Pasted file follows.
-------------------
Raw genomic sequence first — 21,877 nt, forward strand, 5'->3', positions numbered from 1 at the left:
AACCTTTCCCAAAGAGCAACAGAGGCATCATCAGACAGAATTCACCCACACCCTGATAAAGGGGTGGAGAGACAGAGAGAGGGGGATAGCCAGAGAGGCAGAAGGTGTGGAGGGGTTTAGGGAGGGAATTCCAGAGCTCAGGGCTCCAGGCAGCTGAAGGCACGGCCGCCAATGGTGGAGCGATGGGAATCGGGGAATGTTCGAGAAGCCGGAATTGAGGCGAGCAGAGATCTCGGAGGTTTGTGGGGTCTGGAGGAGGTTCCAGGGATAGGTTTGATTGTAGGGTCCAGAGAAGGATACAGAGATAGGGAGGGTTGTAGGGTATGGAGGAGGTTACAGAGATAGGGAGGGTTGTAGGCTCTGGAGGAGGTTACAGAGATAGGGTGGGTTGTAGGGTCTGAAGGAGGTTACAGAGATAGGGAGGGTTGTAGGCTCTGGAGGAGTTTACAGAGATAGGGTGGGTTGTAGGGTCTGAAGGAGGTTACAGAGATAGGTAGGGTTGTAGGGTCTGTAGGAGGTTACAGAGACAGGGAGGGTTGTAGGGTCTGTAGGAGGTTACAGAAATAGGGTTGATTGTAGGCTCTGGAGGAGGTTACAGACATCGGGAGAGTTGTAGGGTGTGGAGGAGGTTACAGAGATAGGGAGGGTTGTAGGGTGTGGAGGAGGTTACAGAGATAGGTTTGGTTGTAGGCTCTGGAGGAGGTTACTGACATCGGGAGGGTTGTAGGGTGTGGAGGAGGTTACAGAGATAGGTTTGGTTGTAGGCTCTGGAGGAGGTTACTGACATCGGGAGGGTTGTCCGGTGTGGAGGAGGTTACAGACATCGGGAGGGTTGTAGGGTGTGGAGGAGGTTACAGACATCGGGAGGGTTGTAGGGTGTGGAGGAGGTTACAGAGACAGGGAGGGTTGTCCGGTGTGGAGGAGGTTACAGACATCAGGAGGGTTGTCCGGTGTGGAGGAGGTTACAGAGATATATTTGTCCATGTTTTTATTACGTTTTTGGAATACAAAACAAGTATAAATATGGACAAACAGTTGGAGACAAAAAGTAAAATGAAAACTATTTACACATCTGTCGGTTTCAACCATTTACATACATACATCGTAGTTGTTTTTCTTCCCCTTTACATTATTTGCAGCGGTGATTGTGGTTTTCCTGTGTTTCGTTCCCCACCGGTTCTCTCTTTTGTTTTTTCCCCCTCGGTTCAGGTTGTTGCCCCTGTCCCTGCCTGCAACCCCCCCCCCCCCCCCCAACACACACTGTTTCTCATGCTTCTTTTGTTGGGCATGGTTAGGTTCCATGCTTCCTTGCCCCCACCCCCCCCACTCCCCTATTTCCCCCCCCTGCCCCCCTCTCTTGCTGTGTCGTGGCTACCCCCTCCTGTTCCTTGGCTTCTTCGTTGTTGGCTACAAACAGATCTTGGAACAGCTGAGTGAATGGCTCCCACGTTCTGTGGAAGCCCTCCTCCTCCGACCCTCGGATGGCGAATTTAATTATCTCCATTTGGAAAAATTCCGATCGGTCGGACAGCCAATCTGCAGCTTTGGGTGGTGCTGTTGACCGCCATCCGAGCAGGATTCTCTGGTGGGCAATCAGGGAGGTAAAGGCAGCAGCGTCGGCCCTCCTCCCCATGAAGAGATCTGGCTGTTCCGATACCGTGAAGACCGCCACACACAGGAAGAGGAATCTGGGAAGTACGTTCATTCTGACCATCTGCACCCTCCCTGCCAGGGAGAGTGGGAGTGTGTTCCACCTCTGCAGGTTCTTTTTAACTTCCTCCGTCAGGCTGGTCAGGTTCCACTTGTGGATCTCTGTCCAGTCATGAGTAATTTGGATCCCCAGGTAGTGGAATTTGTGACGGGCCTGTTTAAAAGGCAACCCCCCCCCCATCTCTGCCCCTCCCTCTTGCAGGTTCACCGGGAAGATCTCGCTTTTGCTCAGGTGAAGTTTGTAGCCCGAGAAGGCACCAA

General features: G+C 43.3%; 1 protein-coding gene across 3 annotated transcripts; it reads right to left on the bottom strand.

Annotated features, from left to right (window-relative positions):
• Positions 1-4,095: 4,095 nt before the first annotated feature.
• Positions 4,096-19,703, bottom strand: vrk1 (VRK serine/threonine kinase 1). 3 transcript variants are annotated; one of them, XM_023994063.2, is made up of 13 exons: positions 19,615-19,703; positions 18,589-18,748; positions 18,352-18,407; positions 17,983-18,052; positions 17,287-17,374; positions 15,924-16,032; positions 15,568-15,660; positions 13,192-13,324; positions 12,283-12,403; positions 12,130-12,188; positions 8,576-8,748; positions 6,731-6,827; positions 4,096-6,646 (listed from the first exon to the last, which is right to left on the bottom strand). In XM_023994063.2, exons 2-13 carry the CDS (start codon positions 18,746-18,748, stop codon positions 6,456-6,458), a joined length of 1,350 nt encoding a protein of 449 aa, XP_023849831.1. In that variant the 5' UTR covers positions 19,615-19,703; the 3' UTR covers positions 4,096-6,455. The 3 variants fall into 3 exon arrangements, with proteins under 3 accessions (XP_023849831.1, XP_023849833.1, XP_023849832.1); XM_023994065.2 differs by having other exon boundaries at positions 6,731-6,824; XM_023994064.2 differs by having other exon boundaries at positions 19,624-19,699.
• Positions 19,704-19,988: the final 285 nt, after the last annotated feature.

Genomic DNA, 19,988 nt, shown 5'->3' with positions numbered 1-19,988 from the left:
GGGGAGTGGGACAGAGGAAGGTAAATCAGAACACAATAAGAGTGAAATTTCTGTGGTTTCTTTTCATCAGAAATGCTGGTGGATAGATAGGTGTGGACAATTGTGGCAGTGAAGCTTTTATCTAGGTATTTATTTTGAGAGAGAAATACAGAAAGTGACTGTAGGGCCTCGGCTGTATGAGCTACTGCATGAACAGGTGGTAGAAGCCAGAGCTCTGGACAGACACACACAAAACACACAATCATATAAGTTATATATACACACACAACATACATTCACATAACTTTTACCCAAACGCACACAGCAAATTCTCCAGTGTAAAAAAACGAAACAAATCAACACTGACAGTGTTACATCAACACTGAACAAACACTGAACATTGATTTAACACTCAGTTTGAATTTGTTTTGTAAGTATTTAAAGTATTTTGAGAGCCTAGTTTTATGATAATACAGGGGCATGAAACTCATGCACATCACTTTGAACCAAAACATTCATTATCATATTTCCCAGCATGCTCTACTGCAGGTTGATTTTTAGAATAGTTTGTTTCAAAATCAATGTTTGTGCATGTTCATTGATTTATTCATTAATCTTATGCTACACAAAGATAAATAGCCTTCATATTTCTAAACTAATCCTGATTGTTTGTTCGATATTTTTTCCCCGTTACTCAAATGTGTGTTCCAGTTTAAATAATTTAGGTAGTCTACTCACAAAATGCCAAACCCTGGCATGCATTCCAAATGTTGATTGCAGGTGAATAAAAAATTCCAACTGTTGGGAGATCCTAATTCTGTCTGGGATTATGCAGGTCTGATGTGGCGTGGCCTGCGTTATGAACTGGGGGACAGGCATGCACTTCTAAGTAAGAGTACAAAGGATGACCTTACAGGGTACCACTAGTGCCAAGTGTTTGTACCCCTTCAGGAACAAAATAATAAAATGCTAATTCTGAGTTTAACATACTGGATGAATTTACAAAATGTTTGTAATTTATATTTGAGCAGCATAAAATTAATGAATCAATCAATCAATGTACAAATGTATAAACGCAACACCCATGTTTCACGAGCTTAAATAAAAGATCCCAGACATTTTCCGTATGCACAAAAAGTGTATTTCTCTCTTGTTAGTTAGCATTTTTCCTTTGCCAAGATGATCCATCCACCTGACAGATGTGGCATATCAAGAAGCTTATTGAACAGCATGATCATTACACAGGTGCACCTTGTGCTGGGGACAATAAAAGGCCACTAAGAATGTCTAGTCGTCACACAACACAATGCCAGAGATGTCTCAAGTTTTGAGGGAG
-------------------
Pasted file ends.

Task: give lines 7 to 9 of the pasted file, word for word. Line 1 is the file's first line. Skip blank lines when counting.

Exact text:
• Positions 19,704-19,988: the final 285 nt, after the last annotated feature.

Genomic DNA, 19,988 nt, shown 5'->3' with positions numbered 1-19,988 from the left:
GGGGAGTGGGACAGAGGAAGGTAAATCAGAACACAATAAGAGTGAAATTTCTGTGGTTTCTTTTCATCAGAAATGCTGGTGGATAGATAGGTGTGGACAATTGTGGCAGTGAAGCTTTTATCTAGGTATTTATTTTGAGAGAGAAATACAGAAAGTGACTGTAGGGCCTCGGCTGTATGAGCTACTGCATGAACAGGTGGTAGAAGCCAGAGCTCTGGACAGACACACACAAAACACACAATCATATAAGTTATATATACACACACAACATACATTCACATAACTTTTACCCAAACGCACACAGCAAATTCTCCAGTGTAAAAAAACGAAACAAATCAACACTGACAGTGTTACATCAACACTGAACAAACACTGAACATTGATTTAACACTCAGTTTGAATTTGTTTTGTAAGTATTTAAAGTATTTTGAGAGCCTAGTTTTATGATAATACAGGGGCATGAAACTCATGCACATCACTTTGAACCAAAACATTCATTATCATATTTCCCAGCATGCTCTACTGCAGGTTGATTTTTAGAATAGTTTGTTTCAAAATCAATGTTTGTGCATGTTCATTGATTTATTCATTAATCTTATGCTACACAAAGATAAATAGCCTTCATATTTCTAAACTAATCCTGATTGTTTGTTCGATATTTTTTCCCCGTTACTCAAATGTGTGTTCCAGTTTAAATAATTTAGGTAGTCTACTCACAAAATGCCAAACCCTGGCATGCATTCCAAATGTTGATTGCAGGTGAATAAAAAATTCCAACTGTTGGGAGATCCTAATTCTGTCTGGGATTATGCAGGTCTGATGTGGCGTGGCCTGCGTTATGAACTGGGGGACAGGCATGCACTTCTAAGTAAGAGTACAAAGGATGACCTTACAGGGTACCACTAGTGCCAAGTGTTTGTACCCCTTCAGGAACAAAATAATAAAATGCTAATTCTGAGTTTAACATACTGGATGAATTTACAAAATGTTTGTAATTTATATTTGAGCAGCATAAAATTAATGAATCAATCAATCAATGTACAAATGTATAAACGCAACACCCATGTTTCACGAGCTTAAATAAAAGATCCCAGACATTTTCCGTATGCACAAAAAGTGTATTTCTCTCTTGTTAGTTAGCATTTTTCCTTTGCCAAGATGATCCATCCACCTGACAGATGTGGCATATCAAGAAGCTTATTGAACAGCATGATCATTACACAGGTGCACCTTGTGCTGGGGACAATAAAAGGCCACTAAGAATGTCTAGTCGTCACACAACACAATGCCAGAGATGTCTCAAGTTTTGAGGGAG